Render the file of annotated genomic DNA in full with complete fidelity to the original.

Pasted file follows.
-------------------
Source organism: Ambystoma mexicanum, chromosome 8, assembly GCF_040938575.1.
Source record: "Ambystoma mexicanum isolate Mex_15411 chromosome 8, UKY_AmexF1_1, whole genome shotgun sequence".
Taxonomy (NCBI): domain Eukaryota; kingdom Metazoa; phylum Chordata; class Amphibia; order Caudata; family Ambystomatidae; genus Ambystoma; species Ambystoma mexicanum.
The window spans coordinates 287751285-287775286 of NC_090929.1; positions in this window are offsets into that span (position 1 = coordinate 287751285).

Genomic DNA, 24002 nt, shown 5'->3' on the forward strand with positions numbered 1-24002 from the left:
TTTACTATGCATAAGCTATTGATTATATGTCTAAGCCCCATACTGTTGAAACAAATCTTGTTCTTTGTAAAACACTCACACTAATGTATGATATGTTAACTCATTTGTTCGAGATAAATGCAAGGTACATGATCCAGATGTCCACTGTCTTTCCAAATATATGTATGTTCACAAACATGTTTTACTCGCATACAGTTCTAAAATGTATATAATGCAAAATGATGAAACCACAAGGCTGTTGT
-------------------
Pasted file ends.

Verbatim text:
Source organism: Ambystoma mexicanum, chromosome 8, assembly GCF_040938575.1.
Source record: "Ambystoma mexicanum isolate Mex_15411 chromosome 8, UKY_AmexF1_1, whole genome shotgun sequence".
Taxonomy (NCBI): domain Eukaryota; kingdom Metazoa; phylum Chordata; class Amphibia; order Caudata; family Ambystomatidae; genus Ambystoma; species Ambystoma mexicanum.
The window spans coordinates 287751285-287775286 of NC_090929.1; positions in this window are offsets into that span (position 1 = coordinate 287751285).

Genomic DNA, 24002 nt, shown 5'->3' on the forward strand with positions numbered 1-24002 from the left:
TTTACTATGCATAAGCTATTGATTATATGTCTAAGCCCCATACTGTTGAAACAAATCTTGTTCTTTGTAAAACACTCACACTAATGTATGATATGTTAACTCATTTGTTCGAGATAAATGCAAGGTACATGATCCAGATGTCCACTGTCTTTCCAAATATATGTATGTTCACAAACATGTTTTACTCGCATACAGTTCTAAAATGTATATAATGCAAAATGATGAAACCACAAGGCTGTTGT